Trademark Law: Criminal and Civil Remedies

Trademark Law: Criminal and Civil Remedies

Abstract

Trademarks even existed in the ancient world. Times when people prepared themselves there were already creative entrepreneurs who marketed their goods beyond their localities and sometimes over considerable distances. Breaking down the term and elaborating trademark, it means any sign that is capable in order to distinguish among goods or services of one enterprise or venture from the others. The underlining notion of Trademark is backed by the concept of Intellectual Property Rights. Trademarks started to play an important as it is the key factor in the modern world of international trade and market-oriented economies.

Trademark law is a statute that protects trademarks as the Act made, like as the Trademark Act of 1999 made in India which by far protects the trademarks in India. The fundamental mechanism of the Act is to protect and prevent any frauds towards the Trademarks. This paper makes an effort to highlight the theory of trademark, the requirement of legal protection and the mannerism of the protection.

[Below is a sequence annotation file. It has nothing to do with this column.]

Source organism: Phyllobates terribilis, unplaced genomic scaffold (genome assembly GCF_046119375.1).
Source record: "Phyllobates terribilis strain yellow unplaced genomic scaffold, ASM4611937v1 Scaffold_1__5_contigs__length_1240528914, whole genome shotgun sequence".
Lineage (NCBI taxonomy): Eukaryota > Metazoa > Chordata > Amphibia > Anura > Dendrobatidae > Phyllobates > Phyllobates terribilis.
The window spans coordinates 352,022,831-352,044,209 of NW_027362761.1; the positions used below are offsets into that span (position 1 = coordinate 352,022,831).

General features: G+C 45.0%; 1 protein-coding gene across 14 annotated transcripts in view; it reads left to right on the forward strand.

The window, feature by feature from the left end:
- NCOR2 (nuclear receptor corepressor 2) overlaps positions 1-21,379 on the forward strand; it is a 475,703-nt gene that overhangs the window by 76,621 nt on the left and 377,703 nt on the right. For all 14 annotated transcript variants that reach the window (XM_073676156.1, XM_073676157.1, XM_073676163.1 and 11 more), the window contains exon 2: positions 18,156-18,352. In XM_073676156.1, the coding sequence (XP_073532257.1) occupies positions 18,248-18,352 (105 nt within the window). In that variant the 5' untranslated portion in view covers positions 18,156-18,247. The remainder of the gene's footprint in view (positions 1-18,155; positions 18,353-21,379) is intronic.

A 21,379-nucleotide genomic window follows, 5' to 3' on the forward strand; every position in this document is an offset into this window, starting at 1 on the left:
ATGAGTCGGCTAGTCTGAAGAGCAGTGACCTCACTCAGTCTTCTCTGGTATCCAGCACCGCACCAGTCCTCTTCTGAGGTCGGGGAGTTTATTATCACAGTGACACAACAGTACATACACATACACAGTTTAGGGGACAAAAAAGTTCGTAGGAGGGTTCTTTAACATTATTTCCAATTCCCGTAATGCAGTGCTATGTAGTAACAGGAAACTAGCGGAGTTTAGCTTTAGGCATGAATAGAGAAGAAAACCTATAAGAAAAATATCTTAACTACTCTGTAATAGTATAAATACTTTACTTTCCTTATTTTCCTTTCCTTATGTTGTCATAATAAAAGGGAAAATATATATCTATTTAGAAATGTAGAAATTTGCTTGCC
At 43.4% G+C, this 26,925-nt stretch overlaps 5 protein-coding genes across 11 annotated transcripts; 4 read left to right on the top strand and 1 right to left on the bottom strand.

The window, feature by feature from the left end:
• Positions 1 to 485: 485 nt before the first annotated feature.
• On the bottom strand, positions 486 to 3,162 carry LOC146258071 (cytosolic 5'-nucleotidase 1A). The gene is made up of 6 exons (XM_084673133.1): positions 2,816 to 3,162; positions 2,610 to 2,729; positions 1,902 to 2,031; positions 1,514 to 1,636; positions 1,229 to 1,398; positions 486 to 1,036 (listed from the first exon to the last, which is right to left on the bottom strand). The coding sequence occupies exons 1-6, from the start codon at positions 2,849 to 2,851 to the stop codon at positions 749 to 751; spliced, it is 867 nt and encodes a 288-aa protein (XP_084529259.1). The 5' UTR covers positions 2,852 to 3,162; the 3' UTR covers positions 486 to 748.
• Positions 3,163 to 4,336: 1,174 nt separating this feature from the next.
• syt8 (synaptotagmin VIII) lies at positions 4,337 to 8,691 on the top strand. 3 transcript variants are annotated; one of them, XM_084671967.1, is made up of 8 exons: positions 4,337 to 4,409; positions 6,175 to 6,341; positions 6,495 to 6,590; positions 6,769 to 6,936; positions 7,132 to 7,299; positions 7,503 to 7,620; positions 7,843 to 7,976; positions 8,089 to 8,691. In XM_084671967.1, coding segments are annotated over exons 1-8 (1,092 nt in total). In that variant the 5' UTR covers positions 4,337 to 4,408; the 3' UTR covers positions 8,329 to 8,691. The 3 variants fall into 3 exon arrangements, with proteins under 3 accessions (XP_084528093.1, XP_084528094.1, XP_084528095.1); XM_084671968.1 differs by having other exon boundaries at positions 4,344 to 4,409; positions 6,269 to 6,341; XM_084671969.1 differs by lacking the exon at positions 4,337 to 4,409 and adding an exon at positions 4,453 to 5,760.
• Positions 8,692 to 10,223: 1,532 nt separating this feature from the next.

The theory of Trademark and the need for legal protection

Trademark is a kind of intellectual property consisting of a recognizable sign, design or expression which identifies products or services of a particular source from those of others. The main purpose that trademark serves being an intellectual property right is to distinguish the goods or services by one from the others. One can also state that trademark is a sign that makes the capable distinguish of goods and services.

Talking of Trademark, it is mandated to highlight the nature and basics of Intellectual Property Rights as trademarks fall under IPR. Therefore, Intellectual Property[1] is a term referring to the creation of the intellect which is basically the term used in studies of the human mind. It is assigned to designated owners of intellect by law. Some common types of intellectual property rights (IPR), in some foreign countries intellectual property rights, is referred to as industrial property; which includes inventions (patents), trademarks, industrial designs, and geographic indications of source, copyright, patent and trademarks, trade secrets all these

cover music, literature and other artistic works, discoveries and inventions and words, phrases, symbols and designs. Intellectual Property Rights are a form of property that are intangible in nature.